The fit isn’t too bad, but bad enough that it will require some filling, sanding and re-scribing. Shame really as they put some nice rivet detail on there that will need to be re-done.

 

BTW I’m going to do one wing at a time. That way I can obliterate the detail on one wing if I need to, and use the untouched wing as a reference for re-scribing the other.

 

First up a large gap has been filled with some styrene sheet.

8

 

The surface got a sanding to level all the pieces up.

Then a coat of the black gloop to fill in any divots and gaps.

[UPDATE: After a bit of use I found the black gloop formula to be not so good. When cured and sanded it contained a lot of air bubbles and voids. It also seemed to set harder than the surrounding plastic which made re-scribing difficult. I now use a different concoction based on white Styrene sheet dissolved in Mr Cement-S thin glue which works better.]

To the left of the photo below you can see that the seam line running from top left to bottom right where the leading edge attaches is white. This has been filled with Perfect Plastic Putty (PPP).

I find PPP is, well, perfect for gap filling such as this. I just work the PPP into the seam using a small oil painting palette knife, quickly remove any excess before it dries with a damp cotton bud, and finally run over the seam with an almost wet cotton bud to smooth over the joint. Most seams can be sorted in a single pass like this, although sometimes it’s best to let it dry and run another pass of PPP over it.

9
Finally for this update I filled in the gap around the starboard flap.

The gap here was one of those where in some places the gap looked like a panel line, and in other places it was a hole all the way through.

To fill the holes and make the seam look more like a panel line I worked some PPP into the gaps with a palette knife, and before it dried, wiped off the excess with a damp cotton bud.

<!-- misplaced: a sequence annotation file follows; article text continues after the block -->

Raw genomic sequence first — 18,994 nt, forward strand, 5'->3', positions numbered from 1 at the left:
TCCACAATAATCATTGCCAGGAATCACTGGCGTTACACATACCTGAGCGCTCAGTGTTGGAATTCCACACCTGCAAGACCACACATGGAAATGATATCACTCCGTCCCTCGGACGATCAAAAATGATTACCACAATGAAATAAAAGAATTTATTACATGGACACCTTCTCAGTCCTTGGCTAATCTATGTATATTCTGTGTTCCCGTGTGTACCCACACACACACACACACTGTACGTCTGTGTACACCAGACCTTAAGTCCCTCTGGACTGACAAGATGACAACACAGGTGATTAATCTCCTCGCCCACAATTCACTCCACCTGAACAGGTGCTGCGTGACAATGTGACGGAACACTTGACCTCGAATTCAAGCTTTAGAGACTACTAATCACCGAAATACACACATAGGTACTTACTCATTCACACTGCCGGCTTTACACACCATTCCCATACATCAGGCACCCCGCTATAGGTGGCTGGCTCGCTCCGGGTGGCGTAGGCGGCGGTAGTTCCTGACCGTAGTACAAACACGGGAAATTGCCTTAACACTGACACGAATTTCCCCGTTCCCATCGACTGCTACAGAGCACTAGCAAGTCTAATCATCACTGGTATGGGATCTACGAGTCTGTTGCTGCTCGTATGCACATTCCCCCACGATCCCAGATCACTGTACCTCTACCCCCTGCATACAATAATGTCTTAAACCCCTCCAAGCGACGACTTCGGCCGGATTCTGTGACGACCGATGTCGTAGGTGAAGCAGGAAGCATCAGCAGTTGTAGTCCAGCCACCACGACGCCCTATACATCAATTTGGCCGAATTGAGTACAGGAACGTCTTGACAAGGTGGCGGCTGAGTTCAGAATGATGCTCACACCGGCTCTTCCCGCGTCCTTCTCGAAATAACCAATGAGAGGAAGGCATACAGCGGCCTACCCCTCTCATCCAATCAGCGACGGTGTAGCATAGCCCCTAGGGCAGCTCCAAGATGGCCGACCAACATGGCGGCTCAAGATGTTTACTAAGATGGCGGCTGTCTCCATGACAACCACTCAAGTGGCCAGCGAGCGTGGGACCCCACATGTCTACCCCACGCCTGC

Then with a quite wet cotton bud I gave it another wipe over, but this time making sure to work the cotton bud into the gap. This had the effect of hollowing out a bit of filler leaving the seam around the flap slightly recessed. This will allow it to take a wash and give the impression that the flap is a separate part.

10

Next update: More fettling 🙂

Thanks for visiting!

I write this blog for fun, to share what I've learned, and to share my builds with you. If you like what you see here please leave a comment, and head over to facebook and like my page!

Cheers - Rich



6 comments on “1/32 Revell Hawker Hunter F.Mk.6 – Build Log
  1. Macca333 says:

    Bag into modelling after a very long break and I saw this fantastic Hunter build. The hunter was always my favourite aircraft, the last of the beautiful fighters, and so was inspired to have a go. My wife bought me the kit for Christmas and gave me space in the conservatory fo work! I marreid an angle and no you can’t swap her.

    Totally gobsmacked at the quality of this build, if I can get anywhere near it I’ll be over the moon so many thanks for sharing the build with us. Things have certainly moved forward since I was invoved, mind you I do go back to the very first plastic models. The first I built was a Canberra.I won’t say how long ago that was but in those days flying was dangerous and sex was safe.

  2. Richard says:

    Thanks Macca333, it’s a shame they don’t make aircraft with lines like the Hunter any more! The Canberra is another classic jet, will definitely have to build one, one day.

  3. Jamie says:

    I have had my hunter on pause following this , not as good as your self but so many great tips really enjoy an update popping up

    • Richard says:

      Cheers Jamie 🙂 Good to hear you’re enjoying the updates – hopefully the momentum is there now so they should be a bit more regular!

  4. Ken Van Mark says:

    You did a outstanding job on this model..
    It is a pleasure to look at.

  5. Great build, delightful commentary!

Leave a Reply

Your email address will not be published. Required fields are marked *

*